The “made” leadership behaviors are attainable by any committed person, in any environment. Spark qualities include being credible to others so that they trust you, holding yourself accountable to your challenges, making good decisions when you’re feeling pressure to act, expressing your confidence in clutch moments, and bringing a group of individuals together to form a full and cohesive team. When you think about any of these Spark qualities, you start to realize that they represent ways in which you can consciously choose to behave. However, these choices are easier to understand than to carry out, because they require that you defy human nature.
Too often in business we hear the phrase “trust your instincts.” Unfortunately, that’s not always the best advice, because our instincts aren’t always consistent with Spark behavior. When we avoid conflict, overreact to bad news, or procrastinate on decisions, we’re acting on our instincts and not influencing our environment. We’re simply reacting, which puts us at a disadvantage.

The way to stop reacting and start responding like a Spark is to invoke higher-order cognitive processes to control your actions. What does this mean when it comes to leadership development? Get inside your head and start paying attention to your reactions to challenging situations. The two most important processes to take notice of are cognitive flexibility and cognitive discipline, which help you get off autopilot—where your basic instincts reside—and consciously respond to challenging situations in an inspiring, influential, and well-thought-out way.
Many people think the only way to become a leader is to be a boss. But simply having a title has never, ever made anyone a leader. No one else can make or anoint you a leader. The only way to become a Spark is to make yourself into one. When you decide to become a Spark, you need to spend serious time reflecting on where you are on the leadership development continuum. What are your real strengths? What are your true weaknesses? This knowledge helps you recognize opportunities for your development.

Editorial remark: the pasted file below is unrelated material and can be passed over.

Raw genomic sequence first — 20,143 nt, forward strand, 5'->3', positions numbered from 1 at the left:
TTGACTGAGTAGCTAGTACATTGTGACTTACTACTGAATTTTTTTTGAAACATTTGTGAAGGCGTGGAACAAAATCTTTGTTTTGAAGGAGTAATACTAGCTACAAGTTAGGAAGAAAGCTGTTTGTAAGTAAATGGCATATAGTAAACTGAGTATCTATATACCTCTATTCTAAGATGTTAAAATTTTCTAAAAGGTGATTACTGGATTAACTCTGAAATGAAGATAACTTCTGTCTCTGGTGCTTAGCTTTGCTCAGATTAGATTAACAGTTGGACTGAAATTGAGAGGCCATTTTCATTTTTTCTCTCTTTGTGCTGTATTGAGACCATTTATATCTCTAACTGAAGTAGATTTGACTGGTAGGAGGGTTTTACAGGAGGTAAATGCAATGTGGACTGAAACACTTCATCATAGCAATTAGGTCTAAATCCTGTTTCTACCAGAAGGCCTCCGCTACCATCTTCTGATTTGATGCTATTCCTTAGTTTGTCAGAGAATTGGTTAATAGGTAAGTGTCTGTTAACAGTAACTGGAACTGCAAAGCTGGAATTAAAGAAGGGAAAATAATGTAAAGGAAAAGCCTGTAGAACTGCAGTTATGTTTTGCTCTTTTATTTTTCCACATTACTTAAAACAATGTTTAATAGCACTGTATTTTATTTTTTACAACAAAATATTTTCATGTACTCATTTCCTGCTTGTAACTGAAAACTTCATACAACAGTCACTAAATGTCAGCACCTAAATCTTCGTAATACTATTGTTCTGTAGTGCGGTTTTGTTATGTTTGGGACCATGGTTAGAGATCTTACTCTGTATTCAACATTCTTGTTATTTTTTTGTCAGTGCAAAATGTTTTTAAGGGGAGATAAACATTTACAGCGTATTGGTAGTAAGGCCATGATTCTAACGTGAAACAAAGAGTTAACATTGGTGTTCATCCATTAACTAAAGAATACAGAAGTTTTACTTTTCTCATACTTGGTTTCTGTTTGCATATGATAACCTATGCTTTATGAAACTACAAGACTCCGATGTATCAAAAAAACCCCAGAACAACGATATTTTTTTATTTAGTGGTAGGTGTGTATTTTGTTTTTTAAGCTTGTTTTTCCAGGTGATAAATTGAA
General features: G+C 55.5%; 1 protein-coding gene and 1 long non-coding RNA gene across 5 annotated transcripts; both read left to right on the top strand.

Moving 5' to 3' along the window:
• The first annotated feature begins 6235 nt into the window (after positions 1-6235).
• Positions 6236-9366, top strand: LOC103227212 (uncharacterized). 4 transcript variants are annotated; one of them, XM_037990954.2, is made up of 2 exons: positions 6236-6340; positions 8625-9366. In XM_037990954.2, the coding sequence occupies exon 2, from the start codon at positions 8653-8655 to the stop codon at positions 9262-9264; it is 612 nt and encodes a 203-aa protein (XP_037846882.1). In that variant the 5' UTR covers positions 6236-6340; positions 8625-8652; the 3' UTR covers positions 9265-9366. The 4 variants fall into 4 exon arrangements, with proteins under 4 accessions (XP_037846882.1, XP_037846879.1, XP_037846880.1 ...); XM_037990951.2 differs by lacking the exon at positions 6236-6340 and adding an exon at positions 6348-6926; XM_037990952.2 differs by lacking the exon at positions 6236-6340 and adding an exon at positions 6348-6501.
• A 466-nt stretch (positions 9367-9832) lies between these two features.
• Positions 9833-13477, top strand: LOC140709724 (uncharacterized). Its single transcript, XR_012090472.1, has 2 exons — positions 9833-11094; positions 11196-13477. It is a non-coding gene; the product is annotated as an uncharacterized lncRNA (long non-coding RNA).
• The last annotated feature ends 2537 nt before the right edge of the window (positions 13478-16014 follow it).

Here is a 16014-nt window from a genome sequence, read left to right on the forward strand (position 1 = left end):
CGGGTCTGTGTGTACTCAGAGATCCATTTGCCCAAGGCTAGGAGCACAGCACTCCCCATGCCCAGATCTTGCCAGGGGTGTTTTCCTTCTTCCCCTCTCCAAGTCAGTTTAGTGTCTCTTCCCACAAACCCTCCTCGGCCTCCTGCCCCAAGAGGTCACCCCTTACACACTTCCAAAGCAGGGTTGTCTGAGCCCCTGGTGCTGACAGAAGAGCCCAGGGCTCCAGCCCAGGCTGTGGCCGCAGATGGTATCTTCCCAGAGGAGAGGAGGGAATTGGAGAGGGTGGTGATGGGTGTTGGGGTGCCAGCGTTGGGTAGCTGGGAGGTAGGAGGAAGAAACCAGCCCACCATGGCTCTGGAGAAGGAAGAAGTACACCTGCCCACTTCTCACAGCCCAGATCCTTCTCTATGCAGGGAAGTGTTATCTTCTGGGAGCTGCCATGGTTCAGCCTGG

One of the Marine Corps’ top leadership principles is: “Know yourself and seek self-improvement.” The Corps recognizes that its leaders are successful when they have real awareness of their talents and can put themselves in a position to leverage them. Leaders also need to be open to feedback that will allow them to shore up their weaknesses. A high level of candor between ourselves and others generates self-awareness. The more self-aware we are as Sparks, the greater our ability to own our shortcomings and correct them before they affect others.
4. YOUR CHARACTER – The Congruence Between Values and Actions :
Leading with your own values is the gateway to leading others. If you know who you are and what you stand for, you’re able to sit up straighter and be more self-assured. You begin to develop self-trust because you know how you’ll behave when challenged and know that you’ll be able to count on yourself when the chips are down. And if you can count on yourself, there’s no doubt that others can count on you too.

People who live their values exude a quiet confidence—they worry less about what others think and instead focus on being true to themselves. That shows up as an authenticity that’s refreshing to others. We grant followership to those people in our organizations we perceive as authentic—that is, the people who aren’t playing politics, who aren’t always trying to say the “right things” to whomever they’re talking to, who aren’t seeking popularity in exchange for their integrity.

And if you’re able to convey to others that it’s okay to be real, you can have a definite impact in your organization. Follow these steps to begin understanding and expressing your values:
☞ Find a quiet place and dedicate time to reflecting on the values that are most important to you. Identify a list of your top five most important values.
☞ Assess your support network—the people you can rely on as you develop your Spark behaviors. Work to ensure that these people stay present in your life.
☞ Understand the circumstances in which you have tended to compromise your values. Work to manage your schedule so as to avoid these situations.
Credibility is the foundation of your leadership style. It allows people to view you as dependable, trustworthy, and committed. Sparks who demonstrate the four keys to credibility can quickly generate trust among others. To be a credible Spark, you have to commit yourself to the following four keys to credibility:
☞ Understand the expectations others have for you—other people often have unspoken standards they’re measuring your performance against.
☞ Mind your say-do gap—often we undermine our influence by not following through on the commitments we make.
☞ Let others know what’s expected of them—by giving others a clear picture of what success looks like, you’re helping them contribute to the credibility of their team.
☞ Have the courage to deliver performance-related feedback to others—when delivered effectively, feedback can be the most valuable thing you do for your colleagues.
Sparks who demonstrate accountability resist the powerful human instinct to place blame elsewhere. They seek to identify how their own actions—or inactions—have contributed to the situations in which they find themselves. To be an accountable Spark:
☞ Lead with accountability so that you’re modeling the behavior you expect from others.
☞ Seek to recognize and embrace problems. Don’t deny them, ignore them, or wait for them to come to you. The sooner you address problems, the sooner you achieve the results you’re looking for.
☞ Work to ensure that the teams you work on allow for mistakes. The best teams discuss problems openly and apply their learnings going forward.